A. Poetry and Song
So far as can be judged from surviving examples, Arabic poetry of the period before and shortly after the advent of the Quran—assuming this to be an Arabian document that was essentially completed in its current form by roughly 6708 — seldom dealt with religious matters. Unlike the Quran, poetry of this era was metrical; but like the Quran, it used mono–rhymes to give unity to a succession of verses. Pre–Islamic odes became highly important in the eyes of early Muslims because they provided clues for understanding the words and phrases in the Quran in the context of their usage at that time.
Considering this poetry as a reflection of life in its era, rather than as a source for linguistic study, we can conclude that the society of Muslims in the middle decades of the seventh century valued poems including evocations of desert and tribal life, praise of heroes and their deeds, panegyrics extolling leaders and patrons, expressions of mourning, satirical or derisive attacks on enemies, and, for some, drinking songs.9 The “new poetry” of the early Abbasid period (late eighth century)added love poems, “indecent” poems, and exaltations of poetic idiosyncrasy. It also increasingly departed from the ode structure.
Thus, despite being the most acclaimed art of the Arabian Peninsula, Arabic poetry did not, for the most part, center on Islam as a faith — at least during the first two centuries of the religion. Eventually, more strictly religious poetry did come to be written, but the study of Arabic literature has not generally ranked the later, religiously oriented poetry on as high a plane as earlier works. Nevertheless, poetry commands enormous respect in all Arab societies down to the present day, and it is commonplace for prominent individuals from all walks of life, including, most notoriously, Osama bin Laden, to turn their hand to poetic composition.
It must not be lost sight of that in the earliest period of Islam, much of this poetry was sung. One of the most extensive early compendia of poetry, compiled by Abu al–Faraj al–Isfahani, was called the Kitab al–Aghani, or “Book of Songs.” And when one thinks of song, one must further keep in mind that many of the foremost singers of the early era were slave women. Al–Jahiz, in his Epistle on Singing–Girls written in the early Abbasid period, says that high–priced slave girls knew thousands of songs. It is also apparent that their singing was accompanied by musical instruments. The distinction between the poet, assumed to be free and respectable (despite certain notorious exceptions), and the singing girl who could be bought and sold provides an early example of the ambiguous relationship between singing, playing musical instruments, and composing poetry.
Throughout the following centuries, poets tended to be lauded and rewarded by patrons while singers and musicians were often relegated to a demimonde of social outcasts. One early indication of this is the condemnation of musical instruments in the sayings (hadith) of the Prophet Muhammad, e.g., “from among my followers there will be some people who will consider illegal sexual intercourse, the wearing of silk, the drinking of alcoholic drinks and the use of musical instruments, as lawful.”10 There are also many historical examples of religious zealots who publicly broke musical instruments in display of their puritanical feelings.11 Meanwhile, other thinkers of the day took no moral issue with music. For instance, the Arab philosopher Abu Yusuf al–Kindi (d. 873) wrote fifteen treatises on music theory and displayed great knowledge of the Greek tradition of musical writing.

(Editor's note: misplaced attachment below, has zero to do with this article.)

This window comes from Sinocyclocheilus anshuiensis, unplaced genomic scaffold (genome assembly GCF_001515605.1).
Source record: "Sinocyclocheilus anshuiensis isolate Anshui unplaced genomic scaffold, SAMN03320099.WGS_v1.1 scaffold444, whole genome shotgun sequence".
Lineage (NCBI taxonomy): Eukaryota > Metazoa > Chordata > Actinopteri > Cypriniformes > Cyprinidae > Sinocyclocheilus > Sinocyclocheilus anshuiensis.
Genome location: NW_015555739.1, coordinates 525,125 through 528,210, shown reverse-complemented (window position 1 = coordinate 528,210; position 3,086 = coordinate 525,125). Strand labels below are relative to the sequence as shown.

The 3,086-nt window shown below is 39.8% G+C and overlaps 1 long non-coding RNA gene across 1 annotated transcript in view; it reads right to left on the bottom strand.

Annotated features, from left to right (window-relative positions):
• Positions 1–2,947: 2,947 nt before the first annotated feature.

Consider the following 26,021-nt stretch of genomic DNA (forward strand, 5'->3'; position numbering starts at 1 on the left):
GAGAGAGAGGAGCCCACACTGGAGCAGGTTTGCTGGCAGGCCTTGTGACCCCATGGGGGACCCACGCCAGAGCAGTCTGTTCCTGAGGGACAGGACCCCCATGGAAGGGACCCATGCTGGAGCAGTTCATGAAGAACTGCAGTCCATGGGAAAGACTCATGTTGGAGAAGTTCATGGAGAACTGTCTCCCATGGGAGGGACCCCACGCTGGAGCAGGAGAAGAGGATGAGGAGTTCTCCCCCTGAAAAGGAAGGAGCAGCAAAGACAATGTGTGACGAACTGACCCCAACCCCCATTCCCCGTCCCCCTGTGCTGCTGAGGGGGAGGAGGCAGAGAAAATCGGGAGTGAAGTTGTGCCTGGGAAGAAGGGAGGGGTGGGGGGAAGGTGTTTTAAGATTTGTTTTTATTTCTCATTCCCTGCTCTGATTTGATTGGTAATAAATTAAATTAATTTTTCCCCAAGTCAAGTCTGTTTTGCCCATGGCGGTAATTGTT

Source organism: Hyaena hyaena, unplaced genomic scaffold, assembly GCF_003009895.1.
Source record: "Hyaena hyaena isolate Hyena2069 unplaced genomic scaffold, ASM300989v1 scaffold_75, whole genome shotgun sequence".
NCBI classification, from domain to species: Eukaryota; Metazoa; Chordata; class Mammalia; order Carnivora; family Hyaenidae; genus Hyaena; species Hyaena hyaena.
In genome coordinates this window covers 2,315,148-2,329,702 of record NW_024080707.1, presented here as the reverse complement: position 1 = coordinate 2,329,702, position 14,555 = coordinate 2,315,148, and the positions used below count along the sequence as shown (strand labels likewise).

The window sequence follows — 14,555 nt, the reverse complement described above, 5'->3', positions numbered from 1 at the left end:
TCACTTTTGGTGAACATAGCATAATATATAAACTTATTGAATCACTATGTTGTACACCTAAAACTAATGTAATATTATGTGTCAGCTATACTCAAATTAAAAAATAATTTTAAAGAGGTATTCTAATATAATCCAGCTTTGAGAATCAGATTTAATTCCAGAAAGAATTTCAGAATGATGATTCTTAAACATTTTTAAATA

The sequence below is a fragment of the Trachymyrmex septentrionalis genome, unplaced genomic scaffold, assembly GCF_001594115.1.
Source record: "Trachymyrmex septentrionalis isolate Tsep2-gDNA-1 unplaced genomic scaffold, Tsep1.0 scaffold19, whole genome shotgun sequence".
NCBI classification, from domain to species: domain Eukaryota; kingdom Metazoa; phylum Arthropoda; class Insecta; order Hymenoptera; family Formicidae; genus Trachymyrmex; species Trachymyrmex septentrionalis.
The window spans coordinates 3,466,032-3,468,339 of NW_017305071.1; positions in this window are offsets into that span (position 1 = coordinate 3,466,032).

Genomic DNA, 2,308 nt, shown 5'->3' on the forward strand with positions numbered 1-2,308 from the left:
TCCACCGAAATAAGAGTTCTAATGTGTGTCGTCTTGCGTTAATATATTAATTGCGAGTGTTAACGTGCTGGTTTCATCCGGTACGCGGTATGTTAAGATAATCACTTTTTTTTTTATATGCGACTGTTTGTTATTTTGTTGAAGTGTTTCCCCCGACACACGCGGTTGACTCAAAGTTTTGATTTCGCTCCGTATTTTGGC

Arabic poetry was joined over the centuries by poetry in the other languages spoken in the various Muslim societies, though many non–Arabs continued to compose in Arabic. Persian poetry emerged in the tenth century, Turkish poetry in the fourteenth, and Urdu poetry in the eighteenth. In Muslim Spain, whose musical practices influenced the Christian cultures of southern Europe, poems were composed that mixed Arabic with the local Romance dialect. In the centuries since, numerous other languages of the Muslim world, from Maltese to Somali, have served as vehicles for poetry. Though some Arabic poetic forms continued to be used in these other languages, new forms arose as well, including love lyrics (ghazals), quatrains (ruba‘iyat), and folk epics celebrating legendary figures from the Islamic past.
Just as with Arabic, these other poetic traditions address a wide variety of subjects (panegyrics, satire, love songs, etc.), but they also sometimes manifest a particular emphasis on Islam as seen through the sensibility of Sufis. It is ironic, given the conventional emphasis on Arabic as the language of Islam, that any historical anthology of religious poetry from across the Islamic world would have a higher representation of non–Arabic than of Arabic verse. The fourteenth–century Persian poet Mawlana Jalal al–Din Rumi, whose verses enjoy enormous popularity in English translation, exemplifies the preeminence of non–Arabs in composing religious verse. Given the wide variety of languages, verse forms, and subject matter, it is difficult to arrive at a summary appraisal of poetry and song in Muslim societies. Moreover, songwriting departed substantially from poetry in the twentieth century under the influence of new styles and instrumentation derived from Western sources. Today, for example, rap music is composed and performed in Arabic, Persian, Turkish, Urdu, Swahili, Malay, and other languages predominantly spoken by Muslims. As Muslim poetry and song continue to head in new directions, the weight of fourteen centuries of devotion to this art form suggests that it will long continue to be appreciated by Muslims in almost all regions and social settings.Back to the top.